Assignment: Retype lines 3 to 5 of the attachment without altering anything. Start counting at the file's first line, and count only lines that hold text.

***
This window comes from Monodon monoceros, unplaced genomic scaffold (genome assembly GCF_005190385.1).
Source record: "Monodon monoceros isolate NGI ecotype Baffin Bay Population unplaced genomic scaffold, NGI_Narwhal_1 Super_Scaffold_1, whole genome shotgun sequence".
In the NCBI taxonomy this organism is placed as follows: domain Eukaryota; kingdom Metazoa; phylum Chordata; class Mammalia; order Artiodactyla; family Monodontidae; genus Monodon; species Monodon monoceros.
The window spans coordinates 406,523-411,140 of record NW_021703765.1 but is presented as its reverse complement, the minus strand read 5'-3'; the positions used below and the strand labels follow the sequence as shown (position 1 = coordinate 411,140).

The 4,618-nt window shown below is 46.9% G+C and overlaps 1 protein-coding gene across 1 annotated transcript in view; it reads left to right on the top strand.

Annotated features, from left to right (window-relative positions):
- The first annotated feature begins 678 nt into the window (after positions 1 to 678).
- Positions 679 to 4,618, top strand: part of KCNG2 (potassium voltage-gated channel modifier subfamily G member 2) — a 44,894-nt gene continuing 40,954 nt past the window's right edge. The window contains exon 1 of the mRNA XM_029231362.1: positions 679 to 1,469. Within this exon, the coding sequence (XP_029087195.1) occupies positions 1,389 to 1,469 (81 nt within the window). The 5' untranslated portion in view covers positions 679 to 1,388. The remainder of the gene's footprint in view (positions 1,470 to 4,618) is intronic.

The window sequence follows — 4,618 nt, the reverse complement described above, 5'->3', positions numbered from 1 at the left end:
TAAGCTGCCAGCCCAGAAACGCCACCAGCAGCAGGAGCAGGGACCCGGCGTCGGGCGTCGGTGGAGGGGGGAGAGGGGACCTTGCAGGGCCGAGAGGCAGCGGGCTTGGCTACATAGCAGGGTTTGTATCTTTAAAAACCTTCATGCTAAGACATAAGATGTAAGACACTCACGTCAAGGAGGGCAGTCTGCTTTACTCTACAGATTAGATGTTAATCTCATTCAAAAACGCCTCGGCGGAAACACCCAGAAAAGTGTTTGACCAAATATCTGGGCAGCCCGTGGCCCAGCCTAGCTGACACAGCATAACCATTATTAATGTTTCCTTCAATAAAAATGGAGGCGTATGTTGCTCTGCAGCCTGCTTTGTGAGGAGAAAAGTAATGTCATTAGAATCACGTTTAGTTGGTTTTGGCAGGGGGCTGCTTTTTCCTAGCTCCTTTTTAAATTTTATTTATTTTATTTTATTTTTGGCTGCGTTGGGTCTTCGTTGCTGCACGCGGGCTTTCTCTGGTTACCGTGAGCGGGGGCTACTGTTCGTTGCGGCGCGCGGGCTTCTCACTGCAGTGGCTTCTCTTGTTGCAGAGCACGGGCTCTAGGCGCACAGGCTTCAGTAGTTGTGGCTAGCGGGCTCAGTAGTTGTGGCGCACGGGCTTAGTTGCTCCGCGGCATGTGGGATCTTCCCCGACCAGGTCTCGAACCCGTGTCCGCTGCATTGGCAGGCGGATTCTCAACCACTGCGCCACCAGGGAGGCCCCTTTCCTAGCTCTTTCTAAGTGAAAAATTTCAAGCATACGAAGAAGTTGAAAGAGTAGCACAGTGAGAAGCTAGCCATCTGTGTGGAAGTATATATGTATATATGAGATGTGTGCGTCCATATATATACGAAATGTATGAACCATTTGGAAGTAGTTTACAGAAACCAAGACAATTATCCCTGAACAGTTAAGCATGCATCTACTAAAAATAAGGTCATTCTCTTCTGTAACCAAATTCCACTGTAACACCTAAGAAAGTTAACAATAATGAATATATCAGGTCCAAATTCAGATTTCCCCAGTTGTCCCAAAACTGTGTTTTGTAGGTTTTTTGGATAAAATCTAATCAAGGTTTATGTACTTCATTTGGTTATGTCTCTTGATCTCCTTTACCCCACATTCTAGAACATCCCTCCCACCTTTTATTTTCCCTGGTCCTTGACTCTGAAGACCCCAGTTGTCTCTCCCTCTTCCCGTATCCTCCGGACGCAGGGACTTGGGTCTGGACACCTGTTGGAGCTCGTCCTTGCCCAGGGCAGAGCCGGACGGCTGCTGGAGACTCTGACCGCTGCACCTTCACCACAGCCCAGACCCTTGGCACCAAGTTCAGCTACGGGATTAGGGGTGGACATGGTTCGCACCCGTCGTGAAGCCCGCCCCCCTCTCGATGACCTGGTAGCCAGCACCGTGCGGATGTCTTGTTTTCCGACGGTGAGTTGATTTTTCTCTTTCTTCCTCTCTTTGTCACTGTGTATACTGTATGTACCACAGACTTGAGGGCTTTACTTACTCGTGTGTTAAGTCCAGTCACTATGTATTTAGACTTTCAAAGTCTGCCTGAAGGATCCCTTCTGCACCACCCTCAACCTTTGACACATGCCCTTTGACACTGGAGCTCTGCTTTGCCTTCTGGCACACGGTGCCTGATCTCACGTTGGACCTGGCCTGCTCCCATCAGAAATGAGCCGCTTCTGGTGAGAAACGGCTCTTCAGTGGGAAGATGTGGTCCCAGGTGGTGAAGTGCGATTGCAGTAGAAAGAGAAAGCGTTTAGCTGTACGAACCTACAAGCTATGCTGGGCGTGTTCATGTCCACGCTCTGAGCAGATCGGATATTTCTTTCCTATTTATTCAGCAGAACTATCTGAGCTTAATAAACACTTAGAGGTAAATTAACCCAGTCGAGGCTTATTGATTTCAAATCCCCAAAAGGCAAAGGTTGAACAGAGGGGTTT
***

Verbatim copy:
In the NCBI taxonomy this organism is placed as follows: domain Eukaryota; kingdom Metazoa; phylum Chordata; class Mammalia; order Artiodactyla; family Monodontidae; genus Monodon; species Monodon monoceros.
The window spans coordinates 406,523-411,140 of record NW_021703765.1 but is presented as its reverse complement, the minus strand read 5'-3'; the positions used below and the strand labels follow the sequence as shown (position 1 = coordinate 411,140).

The 4,618-nt window shown below is 46.9% G+C and overlaps 1 protein-coding gene across 1 annotated transcript in view; it reads left to right on the top strand.